programs and regulations “do not have to be based on perfect empirical
                             data.”

Congressional Responses to   On October 29, 1997, Senator Thompson and Senator Stevens, acting as the
OMB’s Initial Regulatory     Chairmen of the Senate Committees on Governmental Affairs and
Accounting Reports           Appropriations, respectively, sent a letter to the Director of OMB saying
                             that the first regulatory accounting report was “an important foundation
                             for improving the regulatory system.” However, they also said they
                             believed there were several opportunities for improvement. First, they
                             recommended that the report adhere to the specific statutory requirements
                             by recommending improvements and assessing the indirect impacts of
                             federal regulation. Second, they said the report should more fully
                             implement the legislation, breaking down costs and benefits by program or
                             program element where feasible and estimating transfer costs and the
                             costs of all paperwork requirements, including tax paperwork. Finally, the
                             Chairmen said OMB should “exercise leadership to assure the quality and
                             reliability of information reported” by, among other things, providing an
                             “independent assessment” of the information provided by the agencies.
                             They said OMB staff should be directed to “critique the quality of the



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Appendix I
Individual Views of Members of Congress Regarding Regulatory Accounting Requirements




estimates provided to them, not to simply compile data presented by the
agencies.”

On the same day, Representatives Thomas J. Bliley, Jr. and David
McIntosh, the Chairmen of the House Committee on Commerce and the
House Committee on Government Reform and Oversight’s Subcommittee
on National Economic Growth, Natural Resources, and Regulatory Affairs,
respectively, wrote a similar letter to the OMB Director. They said the
OMB report fell short of their expectations in that it (1) did not fully
comply with specific statutory requirements (e.g., lacked
recommendations); (2) reflected a narrow interpretation of the
congressional mandate (e.g., provided estimates for only a small number of
major rules issued during the previous fiscal year); (3) revealed the lack of
any systematic approach to collecting, analyzing, and reporting data on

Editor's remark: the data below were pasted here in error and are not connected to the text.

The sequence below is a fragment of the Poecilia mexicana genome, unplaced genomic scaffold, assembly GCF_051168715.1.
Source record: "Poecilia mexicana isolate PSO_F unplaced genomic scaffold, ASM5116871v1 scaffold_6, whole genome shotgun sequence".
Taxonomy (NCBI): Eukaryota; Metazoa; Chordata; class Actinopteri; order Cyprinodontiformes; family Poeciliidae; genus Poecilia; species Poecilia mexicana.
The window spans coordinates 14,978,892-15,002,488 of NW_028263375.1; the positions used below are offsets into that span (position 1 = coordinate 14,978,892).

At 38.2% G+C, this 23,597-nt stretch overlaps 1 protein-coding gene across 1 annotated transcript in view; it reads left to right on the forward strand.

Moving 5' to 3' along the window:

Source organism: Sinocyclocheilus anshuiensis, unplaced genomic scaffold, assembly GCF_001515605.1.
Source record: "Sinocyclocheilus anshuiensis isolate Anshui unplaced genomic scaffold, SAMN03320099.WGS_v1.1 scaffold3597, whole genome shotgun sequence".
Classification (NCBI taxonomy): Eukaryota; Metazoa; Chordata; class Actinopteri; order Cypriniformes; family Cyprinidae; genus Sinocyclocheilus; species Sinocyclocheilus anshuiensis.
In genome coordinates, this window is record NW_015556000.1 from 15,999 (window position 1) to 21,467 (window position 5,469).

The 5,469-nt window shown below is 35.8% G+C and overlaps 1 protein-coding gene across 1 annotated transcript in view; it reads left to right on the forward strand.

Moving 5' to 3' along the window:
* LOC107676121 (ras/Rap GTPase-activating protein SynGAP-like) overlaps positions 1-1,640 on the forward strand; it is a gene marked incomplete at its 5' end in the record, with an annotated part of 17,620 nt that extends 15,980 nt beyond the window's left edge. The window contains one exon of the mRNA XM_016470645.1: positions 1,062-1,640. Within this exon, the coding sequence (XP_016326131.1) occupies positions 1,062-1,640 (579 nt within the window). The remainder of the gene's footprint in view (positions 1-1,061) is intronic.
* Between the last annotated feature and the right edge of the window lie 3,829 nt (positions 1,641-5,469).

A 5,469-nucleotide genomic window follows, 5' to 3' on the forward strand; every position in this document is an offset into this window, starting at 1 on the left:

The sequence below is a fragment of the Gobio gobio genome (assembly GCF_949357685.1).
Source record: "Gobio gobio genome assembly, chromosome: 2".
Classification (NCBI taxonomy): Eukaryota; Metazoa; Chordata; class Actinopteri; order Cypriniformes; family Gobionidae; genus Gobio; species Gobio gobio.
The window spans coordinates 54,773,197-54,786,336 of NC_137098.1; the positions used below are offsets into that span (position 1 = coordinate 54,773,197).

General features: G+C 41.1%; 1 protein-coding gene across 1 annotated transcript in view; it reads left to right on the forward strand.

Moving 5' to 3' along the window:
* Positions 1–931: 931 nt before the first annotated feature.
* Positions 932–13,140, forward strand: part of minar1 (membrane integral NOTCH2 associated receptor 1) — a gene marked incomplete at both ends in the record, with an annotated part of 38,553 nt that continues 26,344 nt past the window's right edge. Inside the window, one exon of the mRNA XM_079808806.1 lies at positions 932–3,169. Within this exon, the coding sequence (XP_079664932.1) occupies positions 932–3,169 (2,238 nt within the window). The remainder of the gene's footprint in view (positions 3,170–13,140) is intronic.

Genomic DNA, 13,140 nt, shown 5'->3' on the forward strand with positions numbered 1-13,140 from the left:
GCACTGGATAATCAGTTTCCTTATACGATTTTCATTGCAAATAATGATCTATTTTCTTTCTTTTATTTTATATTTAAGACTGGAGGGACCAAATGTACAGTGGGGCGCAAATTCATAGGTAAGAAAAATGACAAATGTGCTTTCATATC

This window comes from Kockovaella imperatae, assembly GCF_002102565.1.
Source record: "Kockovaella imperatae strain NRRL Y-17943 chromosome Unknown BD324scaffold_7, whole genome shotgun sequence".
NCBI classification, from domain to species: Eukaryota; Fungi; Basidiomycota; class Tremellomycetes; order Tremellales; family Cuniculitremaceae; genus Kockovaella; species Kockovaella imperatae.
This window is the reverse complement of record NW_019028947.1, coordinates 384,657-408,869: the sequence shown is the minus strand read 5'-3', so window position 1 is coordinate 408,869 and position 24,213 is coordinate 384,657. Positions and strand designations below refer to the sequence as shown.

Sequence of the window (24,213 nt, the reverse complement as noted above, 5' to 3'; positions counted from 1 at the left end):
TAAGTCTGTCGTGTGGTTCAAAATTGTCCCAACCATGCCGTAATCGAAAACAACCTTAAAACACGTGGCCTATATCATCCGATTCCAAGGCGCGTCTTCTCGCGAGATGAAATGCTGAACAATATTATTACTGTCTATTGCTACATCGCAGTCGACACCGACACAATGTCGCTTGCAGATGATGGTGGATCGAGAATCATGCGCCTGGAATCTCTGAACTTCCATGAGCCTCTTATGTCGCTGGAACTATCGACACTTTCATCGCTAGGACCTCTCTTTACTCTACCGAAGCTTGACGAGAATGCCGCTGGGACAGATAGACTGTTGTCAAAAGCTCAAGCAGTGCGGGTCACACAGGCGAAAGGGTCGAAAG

regulatory impacts; and (4) failed to reflect the leadership role that
Congress intended OMB to play. In relation to the last point, they said
“Congress expected OMB to assure the reporting of meaningful
information and provide an independent assessment of regulatory effects,”
not merely to perform the “ministerial function of reporting information
provided by other agencies.

On August 28, 1998, Representative McIntosh provided his Subcommittee’s
comments on OMB’s August 1998 draft report. He said the Subcommittee
continued to have some of the same concerns mentioned in its October
1997 letter and said it was difficult to believe that OMB could not
recommend any regulatory programs for reform or elimination other than
electricity restructuring. He also said that OMB should have monetized
costs for all rules issued by independent regulatory agencies and should
have sought out research or reports on the direct and indirect impacts of
federal rules on the private sector, state and local governments, and the
federal government.

On October 10, 1998, Senators Thompson and Stevens, again acting as the
Chairmen of the Senate Committees on Governmental Affairs and
Appropriations, respectively, also provided comments on OMB’s August
1998 draft report. They said they remained concerned that OMB had “not
sufficiently used its expertise” in the draft report, and said OMB should not
simply compile data presented by the agencies but should synthesize and
evaluate the information “and provide an independent assessment.” They
indicated that OMB should prepare its best estimates of costs and benefits
in the aggregate and for individual rules and programs and compare those
estimates with agency estimates. In particular, they noted that OMB did
not provide an independent assessment of EPA’s estimates of the costs



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Appendix I
Individual Views of Members of Congress Regarding Regulatory Accounting Requirements




and benefits of the Clean Air Act. They also said that OMB should have
done more to provide recommendations for the reform or elimination of
federal rules, and “provide guidance on programs where the costs
outweigh the benefits using its best judgment and input from regulatory
scholars.




Page 64                      GAO/GGD-99-59 Analysis of OMB’s Cost and Benefit Reports
Appendix II

Biographical Information of Regulatory
Experts

Robert W. Crandall      Robert W. Crandall is a senior fellow in the Economic Studies Program at
                        the Brookings Institution, Washington, D.C., where he has worked since
                        1978. He is a former deputy director of the Council on Wage and Price
                        Stability during the Ford and Carter administrations, and a former faculty
                        member at the Massachusetts Institute of Technology, the University of